The consultation will question the public on their thoughts about Acton Scott Historic Working Farm, near Church Stretton.
The site, which has been operated by Shropshire Council for more than 40 years, has been closed to the public since last June after two cases of E-coli were discovered.
The council says it is "no longer considered a financially sustainable option", and that it is looking for "an alternative operating model".
Campaigners have started a group called the Friends of Acton Scott Museum, amid concerns that the situation could lead to the site being closed.
Since the closure last summer, the council has commissioned a number of reviews of the site including looking at health and safety, repairs and maintenance and staffing.
The authority said it has found "further staff training" and the need for "further investment in the site" had also been identified.
The council also said the attraction has been costing tax-payers around £168,000 a year since 2014, with visitor numbers declining.
A spokesman for the council said: "Regrettably, subsidising the site is no longer considered a financially sustainable option for Shropshire Council, particularly given the need for us to prioritise statutory services and publicly-owned venues.
"This may result in Shropshire Council no longer running Acton Scott Historic Farm.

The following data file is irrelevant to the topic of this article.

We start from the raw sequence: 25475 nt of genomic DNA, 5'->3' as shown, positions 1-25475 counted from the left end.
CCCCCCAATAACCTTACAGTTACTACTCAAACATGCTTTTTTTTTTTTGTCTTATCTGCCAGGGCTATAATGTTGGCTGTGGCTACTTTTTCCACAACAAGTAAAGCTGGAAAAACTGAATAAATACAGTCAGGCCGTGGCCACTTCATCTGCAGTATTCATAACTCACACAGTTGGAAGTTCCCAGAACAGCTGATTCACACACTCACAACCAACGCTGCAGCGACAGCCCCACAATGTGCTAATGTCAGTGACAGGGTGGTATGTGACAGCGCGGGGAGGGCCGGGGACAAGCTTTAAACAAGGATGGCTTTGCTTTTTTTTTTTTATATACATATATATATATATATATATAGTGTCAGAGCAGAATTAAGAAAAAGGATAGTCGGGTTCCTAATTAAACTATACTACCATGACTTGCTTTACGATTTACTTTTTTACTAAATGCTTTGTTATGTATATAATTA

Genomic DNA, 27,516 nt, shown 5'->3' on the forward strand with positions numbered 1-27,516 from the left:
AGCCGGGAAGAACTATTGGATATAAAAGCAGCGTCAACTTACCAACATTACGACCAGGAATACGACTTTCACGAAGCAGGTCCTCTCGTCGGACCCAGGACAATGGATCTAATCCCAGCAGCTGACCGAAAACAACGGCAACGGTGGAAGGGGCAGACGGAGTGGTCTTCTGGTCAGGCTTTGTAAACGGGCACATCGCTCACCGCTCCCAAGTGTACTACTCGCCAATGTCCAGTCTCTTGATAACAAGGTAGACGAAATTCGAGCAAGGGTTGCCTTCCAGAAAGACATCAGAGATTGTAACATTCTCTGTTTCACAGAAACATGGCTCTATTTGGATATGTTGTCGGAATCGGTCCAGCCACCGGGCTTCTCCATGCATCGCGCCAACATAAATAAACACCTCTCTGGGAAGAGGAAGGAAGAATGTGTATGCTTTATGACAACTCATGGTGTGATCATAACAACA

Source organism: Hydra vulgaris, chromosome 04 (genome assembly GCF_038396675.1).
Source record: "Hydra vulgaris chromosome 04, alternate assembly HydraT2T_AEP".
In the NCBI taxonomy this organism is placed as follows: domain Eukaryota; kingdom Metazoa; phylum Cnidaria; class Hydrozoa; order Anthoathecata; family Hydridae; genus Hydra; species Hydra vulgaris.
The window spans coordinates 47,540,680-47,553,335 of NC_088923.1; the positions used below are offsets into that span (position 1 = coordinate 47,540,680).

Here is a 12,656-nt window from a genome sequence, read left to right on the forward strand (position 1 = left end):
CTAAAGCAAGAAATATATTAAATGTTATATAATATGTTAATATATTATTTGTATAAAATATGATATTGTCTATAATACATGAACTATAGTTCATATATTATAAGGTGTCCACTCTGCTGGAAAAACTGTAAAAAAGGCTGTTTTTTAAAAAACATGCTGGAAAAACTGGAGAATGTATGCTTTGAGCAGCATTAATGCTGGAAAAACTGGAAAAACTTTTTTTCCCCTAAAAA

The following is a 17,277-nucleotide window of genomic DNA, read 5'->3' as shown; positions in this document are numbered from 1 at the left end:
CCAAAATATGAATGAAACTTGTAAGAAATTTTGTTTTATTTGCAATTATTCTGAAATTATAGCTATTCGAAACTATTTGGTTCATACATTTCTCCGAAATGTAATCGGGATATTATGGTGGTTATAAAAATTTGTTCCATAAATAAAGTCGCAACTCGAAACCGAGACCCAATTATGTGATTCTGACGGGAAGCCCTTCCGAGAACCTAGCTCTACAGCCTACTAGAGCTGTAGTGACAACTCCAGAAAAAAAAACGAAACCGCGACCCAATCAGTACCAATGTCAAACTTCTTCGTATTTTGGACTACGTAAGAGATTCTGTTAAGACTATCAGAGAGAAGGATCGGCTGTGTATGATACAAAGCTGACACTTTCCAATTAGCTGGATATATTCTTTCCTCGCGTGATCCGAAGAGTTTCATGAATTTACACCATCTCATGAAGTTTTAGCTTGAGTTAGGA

"We're working with the Acton Scott Estate to find an alternative operating model that provides a sustainable future for the farm.
"We'll act as facilitator in collating community feedback and proposals. These will be passed on to the Acton Scott Estate to consider as possible alternative uses for the site."
The farm has previously featured in a number of television programmes and has been a popular venue for school trips and days out. It showcases traditional skills and highlights rare and native breeds.
Speaking earlier this month, Alice Walker, leader of the friends group, said: "Without places such as Acton Scott providing a venue, these skills would be at even greater risk of dying out."
She added: “The farm museum has educated and entertained for over 40 years and we see it thriving again in the future. It enjoys a great community atmosphere and has been a most successful tourist destination – until the pandemic.”
Shropshire Council is expected to use the results of the consultation for a decision on what to do with the site's future, with a report on the attraction to be considered by the authority's cabinet in the spring.
The consultation runs until March 14. To take part visit shropshire.gov.uk/get-involved/acton-scott-historic-working-farm-survey-2022